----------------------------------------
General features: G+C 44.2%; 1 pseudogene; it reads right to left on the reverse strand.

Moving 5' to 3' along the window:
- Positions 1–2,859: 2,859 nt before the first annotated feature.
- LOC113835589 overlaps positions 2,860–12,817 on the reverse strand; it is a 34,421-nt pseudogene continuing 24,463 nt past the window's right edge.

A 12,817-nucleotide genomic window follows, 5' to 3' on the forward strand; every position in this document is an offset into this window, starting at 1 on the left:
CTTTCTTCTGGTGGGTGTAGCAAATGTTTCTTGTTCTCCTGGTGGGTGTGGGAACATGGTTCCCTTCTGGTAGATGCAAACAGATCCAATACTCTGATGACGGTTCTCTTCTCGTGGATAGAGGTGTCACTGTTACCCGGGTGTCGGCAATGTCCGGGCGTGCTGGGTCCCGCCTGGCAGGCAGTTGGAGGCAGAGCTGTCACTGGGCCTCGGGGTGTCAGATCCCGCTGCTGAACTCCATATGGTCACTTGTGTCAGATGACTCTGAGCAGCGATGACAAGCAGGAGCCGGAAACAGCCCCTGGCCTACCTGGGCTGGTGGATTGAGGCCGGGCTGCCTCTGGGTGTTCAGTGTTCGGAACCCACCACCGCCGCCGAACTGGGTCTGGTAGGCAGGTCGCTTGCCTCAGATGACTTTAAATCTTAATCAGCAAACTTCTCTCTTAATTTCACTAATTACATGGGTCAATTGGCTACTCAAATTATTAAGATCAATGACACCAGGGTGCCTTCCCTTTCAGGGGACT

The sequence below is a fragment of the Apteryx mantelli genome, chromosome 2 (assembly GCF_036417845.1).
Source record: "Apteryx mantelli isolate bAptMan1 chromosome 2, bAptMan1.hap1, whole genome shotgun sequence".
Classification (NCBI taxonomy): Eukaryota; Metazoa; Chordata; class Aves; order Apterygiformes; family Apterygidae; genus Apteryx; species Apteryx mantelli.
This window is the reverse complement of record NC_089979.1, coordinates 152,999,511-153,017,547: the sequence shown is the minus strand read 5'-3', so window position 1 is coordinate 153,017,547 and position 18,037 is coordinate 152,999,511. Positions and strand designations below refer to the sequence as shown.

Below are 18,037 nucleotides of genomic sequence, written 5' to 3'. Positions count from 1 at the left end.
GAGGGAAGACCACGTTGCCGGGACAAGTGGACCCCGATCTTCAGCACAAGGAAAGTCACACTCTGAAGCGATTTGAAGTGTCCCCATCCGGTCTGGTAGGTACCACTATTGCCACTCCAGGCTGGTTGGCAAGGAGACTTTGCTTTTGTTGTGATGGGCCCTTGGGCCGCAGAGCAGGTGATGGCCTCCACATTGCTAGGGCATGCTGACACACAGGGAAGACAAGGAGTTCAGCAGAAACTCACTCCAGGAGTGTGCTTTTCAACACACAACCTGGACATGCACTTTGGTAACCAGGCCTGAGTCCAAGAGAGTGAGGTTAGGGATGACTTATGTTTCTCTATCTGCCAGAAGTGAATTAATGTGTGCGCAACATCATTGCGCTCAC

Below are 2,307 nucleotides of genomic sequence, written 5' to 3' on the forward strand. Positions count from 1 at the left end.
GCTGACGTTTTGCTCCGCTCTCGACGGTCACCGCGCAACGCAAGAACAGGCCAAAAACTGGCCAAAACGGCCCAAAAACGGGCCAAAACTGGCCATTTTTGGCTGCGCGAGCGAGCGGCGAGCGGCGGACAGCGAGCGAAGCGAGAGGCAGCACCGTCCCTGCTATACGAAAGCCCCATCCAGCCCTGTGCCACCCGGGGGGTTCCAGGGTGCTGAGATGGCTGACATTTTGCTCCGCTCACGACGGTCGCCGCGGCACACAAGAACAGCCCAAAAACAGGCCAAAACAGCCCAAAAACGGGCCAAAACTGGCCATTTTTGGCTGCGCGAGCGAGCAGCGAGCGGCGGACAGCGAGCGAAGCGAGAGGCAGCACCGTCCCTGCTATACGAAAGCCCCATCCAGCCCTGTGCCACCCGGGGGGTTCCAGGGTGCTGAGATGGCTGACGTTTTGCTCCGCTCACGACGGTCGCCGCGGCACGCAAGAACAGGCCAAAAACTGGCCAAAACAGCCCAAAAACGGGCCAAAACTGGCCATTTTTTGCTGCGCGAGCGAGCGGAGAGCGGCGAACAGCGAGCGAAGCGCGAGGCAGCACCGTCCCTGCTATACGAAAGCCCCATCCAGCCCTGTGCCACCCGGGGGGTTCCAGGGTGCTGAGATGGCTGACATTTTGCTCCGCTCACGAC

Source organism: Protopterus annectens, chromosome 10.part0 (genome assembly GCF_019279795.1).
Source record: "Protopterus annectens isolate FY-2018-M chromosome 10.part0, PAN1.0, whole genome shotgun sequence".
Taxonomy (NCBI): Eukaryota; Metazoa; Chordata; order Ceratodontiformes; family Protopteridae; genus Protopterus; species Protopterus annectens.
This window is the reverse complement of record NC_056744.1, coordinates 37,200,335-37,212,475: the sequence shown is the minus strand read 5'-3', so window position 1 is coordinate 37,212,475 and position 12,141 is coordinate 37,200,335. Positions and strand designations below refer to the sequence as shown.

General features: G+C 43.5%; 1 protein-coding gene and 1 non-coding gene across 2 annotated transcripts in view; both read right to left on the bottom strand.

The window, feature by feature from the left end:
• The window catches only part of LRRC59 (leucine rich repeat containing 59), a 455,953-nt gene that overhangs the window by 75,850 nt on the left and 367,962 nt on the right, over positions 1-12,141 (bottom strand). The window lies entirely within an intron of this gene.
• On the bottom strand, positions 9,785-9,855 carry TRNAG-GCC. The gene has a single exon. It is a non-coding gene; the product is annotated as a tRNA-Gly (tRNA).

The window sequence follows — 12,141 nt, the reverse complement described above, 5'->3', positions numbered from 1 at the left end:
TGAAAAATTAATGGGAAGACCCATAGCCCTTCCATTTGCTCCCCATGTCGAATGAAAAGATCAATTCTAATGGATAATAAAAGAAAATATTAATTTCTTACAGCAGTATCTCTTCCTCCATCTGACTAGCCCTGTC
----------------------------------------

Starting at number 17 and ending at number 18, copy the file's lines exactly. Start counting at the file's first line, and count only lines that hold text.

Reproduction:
Taxonomy (NCBI): Eukaryota; Metazoa; Chordata; order Ceratodontiformes; family Protopteridae; genus Protopterus; species Protopterus annectens.
This window is the reverse complement of record NC_056744.1, coordinates 37,200,335-37,212,475: the sequence shown is the minus strand read 5'-3', so window position 1 is coordinate 37,212,475 and position 12,141 is coordinate 37,200,335. Positions and strand designations below refer to the sequence as shown.